Let it be almonds, pecans or pistachios, nuts are much more than just a tasty treat – they have a ton of health benefits too.
A study released in BMC Medicine journal Monday found that nuts reduced the risk of a variety of diseases from heart disease, diabetes and even cancer. The study, conducted by an international team of researchers, reviewed 29 former studies about the health benefits of nuts and found that nuts had a diverse range of positive impacts on the human body.
The study analyzed data on more than 800,000 people and found that those who had at least a handful or 20 grams of any type of nuts were 30 percent less likely to develop heart disease while a handful of nuts reduced the chances of developing cancer in subjects by 15 percent. As for diabetes, a disease which affects more than 29.1 million people in the U.S., according to the American Diabetes Association, risks were cut by nearly 40 percent just from snacking on a few nuts a day. The study also found that consumption of nuts lowered the risks of premature death by 22 percent.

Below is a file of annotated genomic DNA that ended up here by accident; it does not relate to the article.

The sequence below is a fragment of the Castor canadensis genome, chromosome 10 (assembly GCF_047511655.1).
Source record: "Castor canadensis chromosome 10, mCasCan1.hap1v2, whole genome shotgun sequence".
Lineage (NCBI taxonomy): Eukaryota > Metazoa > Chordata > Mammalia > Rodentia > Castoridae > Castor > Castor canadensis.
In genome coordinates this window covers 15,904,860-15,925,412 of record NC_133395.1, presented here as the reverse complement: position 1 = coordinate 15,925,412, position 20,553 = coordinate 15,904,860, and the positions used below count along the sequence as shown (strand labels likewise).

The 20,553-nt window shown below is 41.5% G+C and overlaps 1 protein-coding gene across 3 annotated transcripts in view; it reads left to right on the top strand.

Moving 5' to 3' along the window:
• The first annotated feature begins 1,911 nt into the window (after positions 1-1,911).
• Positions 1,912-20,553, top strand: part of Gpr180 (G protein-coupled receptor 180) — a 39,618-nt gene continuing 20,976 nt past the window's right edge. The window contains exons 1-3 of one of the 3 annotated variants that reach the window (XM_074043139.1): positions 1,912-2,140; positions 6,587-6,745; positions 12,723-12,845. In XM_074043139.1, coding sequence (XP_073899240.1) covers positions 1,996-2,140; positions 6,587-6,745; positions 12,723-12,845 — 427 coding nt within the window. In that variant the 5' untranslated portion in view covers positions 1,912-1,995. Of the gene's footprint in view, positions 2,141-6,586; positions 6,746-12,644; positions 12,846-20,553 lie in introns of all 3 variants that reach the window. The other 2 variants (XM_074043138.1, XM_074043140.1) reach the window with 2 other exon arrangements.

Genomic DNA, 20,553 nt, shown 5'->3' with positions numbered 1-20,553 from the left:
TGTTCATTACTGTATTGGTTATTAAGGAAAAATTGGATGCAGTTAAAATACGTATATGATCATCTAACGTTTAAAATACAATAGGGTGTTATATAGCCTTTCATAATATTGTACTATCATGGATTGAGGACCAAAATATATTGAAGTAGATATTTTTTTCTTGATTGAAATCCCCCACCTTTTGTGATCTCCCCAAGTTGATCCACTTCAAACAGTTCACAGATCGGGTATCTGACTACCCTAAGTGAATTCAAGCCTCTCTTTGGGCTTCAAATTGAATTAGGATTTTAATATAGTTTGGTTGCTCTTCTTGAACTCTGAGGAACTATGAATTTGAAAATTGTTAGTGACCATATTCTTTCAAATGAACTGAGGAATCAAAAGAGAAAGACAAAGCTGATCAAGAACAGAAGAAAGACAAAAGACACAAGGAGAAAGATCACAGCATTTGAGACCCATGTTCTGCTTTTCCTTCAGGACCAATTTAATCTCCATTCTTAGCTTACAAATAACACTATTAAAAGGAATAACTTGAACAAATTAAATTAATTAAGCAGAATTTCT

Imperial College London professor Dagfinn Aune, who co-authored the study, said in a statement that all types of tree nuts including peanuts, which are actually legumes, are high in nutrients like fiber, magnesium and polyunsaturated fats that are beneficial for preventing cardiovascular disease and reducing cholesterol levels.
“Some nuts, particularly walnuts and pecan nuts, are also high in antioxidants, which can fight oxidation stress and possibly reduce cancer risk,” he said. “Even though nuts are quite high in fat, they are also high in fiber and protein, and there is some evidence that suggests nuts might actually reduce your risk of obesity over time.”
Along with reducing the risks of disease, nuts are also a great source of energy due to all their rich proteins, vitamins, minerals and healthy fats that combat feelings of fatigue.